LITTLE ROCK, Ark. (KTHV)- Part of your responsibility as a parent is to teach your kids how to lead healthy lives, but in a society filled with junk food and video games, that can be tough.
Even before she had children, Nina Reiss considered herself to be extremely active.
"I'm also in the military part time so I also have to stay fit as well for the military," said Nina Reiss of North Little Rock.
A mom to two little girls, ages six and one, Reiss says working out and eating healthy became even more important after having children.
Every week she takes part in Stroller Strides, a stroller-based fitness program in North Little Rock designed for moms who want to work out with their little ones. Reiss says the class is a great way teach her daughters the importance of living a healthy lifestyle.
"She'll try and do jumping jacks at home and she'll run around and dance and sing, so I think that has helped a lot," said Reiss. "Seeing your mom exercise, or seeing whoever exercise, and then staying engaged with that just projects a healthy body image, as well," said Reiss.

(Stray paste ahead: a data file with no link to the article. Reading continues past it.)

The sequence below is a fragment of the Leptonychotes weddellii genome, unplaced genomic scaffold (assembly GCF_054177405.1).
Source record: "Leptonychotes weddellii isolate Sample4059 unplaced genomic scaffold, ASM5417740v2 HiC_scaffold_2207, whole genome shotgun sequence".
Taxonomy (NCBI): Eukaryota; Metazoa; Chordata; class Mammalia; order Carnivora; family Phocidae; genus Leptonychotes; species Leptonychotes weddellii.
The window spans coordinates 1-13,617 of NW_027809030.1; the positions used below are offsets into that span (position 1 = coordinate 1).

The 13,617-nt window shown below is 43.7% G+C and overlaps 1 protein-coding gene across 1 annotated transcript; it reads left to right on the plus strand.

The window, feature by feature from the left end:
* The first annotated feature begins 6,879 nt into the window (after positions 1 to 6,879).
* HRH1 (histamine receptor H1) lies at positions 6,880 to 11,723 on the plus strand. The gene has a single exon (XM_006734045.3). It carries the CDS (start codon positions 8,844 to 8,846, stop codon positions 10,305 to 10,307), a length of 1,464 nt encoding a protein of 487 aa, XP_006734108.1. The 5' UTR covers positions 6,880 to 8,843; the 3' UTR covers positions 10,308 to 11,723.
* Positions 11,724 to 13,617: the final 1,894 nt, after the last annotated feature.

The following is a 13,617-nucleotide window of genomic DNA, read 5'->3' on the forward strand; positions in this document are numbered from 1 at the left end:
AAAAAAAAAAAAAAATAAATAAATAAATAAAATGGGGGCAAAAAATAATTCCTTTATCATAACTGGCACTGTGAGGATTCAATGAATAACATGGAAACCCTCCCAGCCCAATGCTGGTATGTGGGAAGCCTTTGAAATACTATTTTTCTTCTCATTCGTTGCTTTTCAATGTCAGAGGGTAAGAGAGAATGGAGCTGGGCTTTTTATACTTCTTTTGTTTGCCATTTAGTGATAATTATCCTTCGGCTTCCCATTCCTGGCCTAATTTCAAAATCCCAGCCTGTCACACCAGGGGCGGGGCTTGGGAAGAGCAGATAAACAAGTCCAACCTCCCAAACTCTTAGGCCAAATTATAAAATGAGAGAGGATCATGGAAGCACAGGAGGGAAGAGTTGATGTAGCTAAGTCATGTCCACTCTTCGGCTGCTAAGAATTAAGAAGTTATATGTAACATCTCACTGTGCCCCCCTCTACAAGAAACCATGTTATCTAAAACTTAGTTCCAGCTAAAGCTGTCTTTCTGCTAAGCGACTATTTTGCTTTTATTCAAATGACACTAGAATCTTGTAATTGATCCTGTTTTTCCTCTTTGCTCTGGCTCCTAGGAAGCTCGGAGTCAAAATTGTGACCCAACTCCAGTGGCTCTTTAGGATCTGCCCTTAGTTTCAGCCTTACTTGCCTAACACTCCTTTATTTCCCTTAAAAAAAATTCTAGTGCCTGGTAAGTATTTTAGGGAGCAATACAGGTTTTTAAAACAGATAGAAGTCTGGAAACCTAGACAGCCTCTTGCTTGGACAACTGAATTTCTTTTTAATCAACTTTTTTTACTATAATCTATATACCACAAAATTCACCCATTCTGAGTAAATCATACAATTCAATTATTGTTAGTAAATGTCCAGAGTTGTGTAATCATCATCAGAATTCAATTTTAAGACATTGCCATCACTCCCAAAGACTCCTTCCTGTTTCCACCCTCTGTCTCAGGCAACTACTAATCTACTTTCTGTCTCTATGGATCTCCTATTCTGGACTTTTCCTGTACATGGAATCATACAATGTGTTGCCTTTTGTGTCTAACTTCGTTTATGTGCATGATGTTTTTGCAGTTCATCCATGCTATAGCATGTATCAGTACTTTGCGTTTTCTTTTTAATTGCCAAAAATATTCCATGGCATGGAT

So how young is too young to address healthy habits with your kids without it becoming a weight issue? The internet is filled with opinions, but is there a right answer?
Dr. Ward, Pediatric Psychologist at Arkansas Children's Hospital in Little Rock says the earlier the better.
"I think you start from day one," said Dr. Ward. "Showing your child how to have a healthy lifestyle, by living one! That's probably the first place to start."
Just as parent pass down genes to their children, they pass on their habits - both the good and the bad.
"You can keep yourself from talking about your negative body image, but if its still there they are smart (and) they will pick up on it and it can still have harmful effects," said Dr. Ward.
Dr. Ward suggests encouraging healthy habits, like eating right, rather than focusing on weight.
"Giving the impression the food is bad can be really harmful. It's instead how much and how often you should have that kind of food," said Dr. Ward.
Dr. Ward suggests finding physical activities your kids enjoy, rather than forcing them to take part in a sport or activity they don't like. She also recommends eating healthy and being active as a family, rather than singling out one child and focusing on their weight issues.